Explaining To Congress That Blocking YouTube Videos Doesn't Stop Terrorism
from the that's-not-a-strategy dept
Thankfully, there are people who recognize this is ridiculous. It looks like a bunch of experts testified at a House Committee hearing on homeland security, and repeatedly made this point:
"A mandate requiring the removal of terror-recruiting content online could be counterproductive to the fight against terrorism," said John Morris Jr., general counsel of the Center for Democracy and Technology. "Using appropriate legal process, government agencies may be able gain invaluable information about terrorist operations by monitoring online sites and services."Hopefully, the politicians listen, but I fear the opportunity to grandstand on this issue will be too much of a draw.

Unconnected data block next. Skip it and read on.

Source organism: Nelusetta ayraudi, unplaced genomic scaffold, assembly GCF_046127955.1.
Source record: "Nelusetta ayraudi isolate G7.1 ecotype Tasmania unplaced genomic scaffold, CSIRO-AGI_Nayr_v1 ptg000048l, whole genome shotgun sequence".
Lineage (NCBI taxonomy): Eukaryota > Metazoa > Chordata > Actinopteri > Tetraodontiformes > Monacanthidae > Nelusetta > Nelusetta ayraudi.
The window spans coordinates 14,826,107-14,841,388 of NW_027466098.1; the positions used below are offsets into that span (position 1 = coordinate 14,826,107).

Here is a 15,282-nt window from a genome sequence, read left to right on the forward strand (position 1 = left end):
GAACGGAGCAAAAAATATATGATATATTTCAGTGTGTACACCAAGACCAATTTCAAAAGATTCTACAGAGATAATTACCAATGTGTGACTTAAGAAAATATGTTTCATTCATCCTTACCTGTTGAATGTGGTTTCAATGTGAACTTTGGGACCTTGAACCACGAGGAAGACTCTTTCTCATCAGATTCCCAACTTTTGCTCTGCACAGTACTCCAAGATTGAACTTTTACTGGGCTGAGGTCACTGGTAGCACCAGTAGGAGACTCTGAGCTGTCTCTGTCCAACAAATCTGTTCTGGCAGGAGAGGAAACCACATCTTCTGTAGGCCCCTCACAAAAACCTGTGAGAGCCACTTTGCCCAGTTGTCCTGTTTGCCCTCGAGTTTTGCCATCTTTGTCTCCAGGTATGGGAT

Anthony Romero, executive director of the ACLU, urged the committee against "sacrificing our civil liberties in pursuit of security."
"We leave it to others to debate whether evidence shows that terrorists’ use of the Internet makes them more effective or simply more vulnerable to interception of their communications," Romero said. "Instead we are here to implore this subcommittee not to level its legislative guns at this most democratic of communications tools."